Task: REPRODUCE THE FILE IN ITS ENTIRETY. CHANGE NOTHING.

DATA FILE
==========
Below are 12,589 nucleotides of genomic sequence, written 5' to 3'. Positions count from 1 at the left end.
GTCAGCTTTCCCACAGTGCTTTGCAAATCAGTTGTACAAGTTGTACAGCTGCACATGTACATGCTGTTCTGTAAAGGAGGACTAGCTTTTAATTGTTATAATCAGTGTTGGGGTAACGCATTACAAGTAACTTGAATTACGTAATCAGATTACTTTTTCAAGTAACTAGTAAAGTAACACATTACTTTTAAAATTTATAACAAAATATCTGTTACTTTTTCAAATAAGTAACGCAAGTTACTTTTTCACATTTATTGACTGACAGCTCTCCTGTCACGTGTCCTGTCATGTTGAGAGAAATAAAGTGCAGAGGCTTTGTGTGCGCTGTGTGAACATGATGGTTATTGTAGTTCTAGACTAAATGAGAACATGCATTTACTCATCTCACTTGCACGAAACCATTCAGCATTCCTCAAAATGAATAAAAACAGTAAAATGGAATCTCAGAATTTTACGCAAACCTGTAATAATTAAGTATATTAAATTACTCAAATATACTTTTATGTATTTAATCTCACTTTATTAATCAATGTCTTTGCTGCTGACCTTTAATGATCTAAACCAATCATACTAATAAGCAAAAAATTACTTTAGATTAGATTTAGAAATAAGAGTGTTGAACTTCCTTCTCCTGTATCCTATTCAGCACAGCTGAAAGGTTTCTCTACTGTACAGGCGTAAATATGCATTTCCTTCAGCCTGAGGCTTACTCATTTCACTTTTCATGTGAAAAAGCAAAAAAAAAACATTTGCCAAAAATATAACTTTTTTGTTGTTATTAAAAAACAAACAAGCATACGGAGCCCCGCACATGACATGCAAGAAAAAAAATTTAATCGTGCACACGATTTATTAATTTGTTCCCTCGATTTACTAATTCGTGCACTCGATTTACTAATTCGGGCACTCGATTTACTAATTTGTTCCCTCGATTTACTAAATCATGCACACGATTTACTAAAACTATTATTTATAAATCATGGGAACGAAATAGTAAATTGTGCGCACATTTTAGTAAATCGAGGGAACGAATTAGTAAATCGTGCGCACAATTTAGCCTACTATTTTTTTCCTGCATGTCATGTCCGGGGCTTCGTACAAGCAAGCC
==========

Below are 12,589 nucleotides of genomic sequence, written 5' to 3'. Positions count from 1 at the left end.
GTCAGCTTTCCCACAGTGCTTTGCAAATCAGTTGTACAAGTTGTACAGCTGCACATGTACATGCTGTTCTGTAAAGGAGGACTAGCTTTTAATTGTTATAATCAGTGTTGGGGTAACGCATTACAAGTAACTTGAATTACGTAATCAGATTACTTTTTCAAGTAACTAGTAAAGTAACACATTACTTTTAAAATTTATAACAAAATATCTGTTACTTTTTCAAATAAGTAACGCAAGTTACTTTTTCACATTTATTGACTGACAGCTCTCCTGTCACGTGTCCTGTCATGTTGAGAGAAATAAAGTGCAGAGGCTTTGTGTGCGCTGTGTGAACATGATGGTTATTGTAGTTCTAGACTAAATGAGAACATGCATTTACTCATCTCACTTGCACGAAACCATTCAGCATTCCTCAAAATGAATAAAAACAGTAAAATGGAATCTCAGAATTTTACGCAAACCTGTAATAATTAAGTATATTAAATTACTCAAATATACTTTTATGTATTTAATCTCACTTTATTAATCAATGTCTTTGCTGCTGACCTTTAATGATCTAAACCAATCATACTAATAAGCAAAAAATTACTTTAGATTAGATTTAGAAATAAGAGTGTTGAACTTCCTTCTCCTGTATCCTATTCAGCACAGCTGAAAGGTTTCTCTACTGTACAGGCGTAAATATGCATTTCCTTCAGCCTGAGGCTTACTCATTTCACTTTTCATGTGAAAAAGCAAAAAAAAAACATTTGCCAAAAATATAACTTTTTTGTTGTTATTAAAAAACAAACAAGCATACGGAGCCCCGCACATGACATGCAAGAAAAAAAATTTAATCGTGCACACGATTTATTAATTTGTTCCCTCGATTTACTAATTCGTGCACTCGATTTACTAATTCGGGCACTCGATTTACTAATTTGTTCCCTCGATTTACTAAATCATGCACACGATTTACTAAAACTATTATTTATAAATCATGGGAACGAAATAGTAAATTGTGCGCACATTTTAGTAAATCGAGGGAACGAATTAGTAAATCGTGCGCACAATTTAGCCTACTATTTTTTTCCTGCATGTCATGTCCGGGGCTTCGTACAAGCAAGCC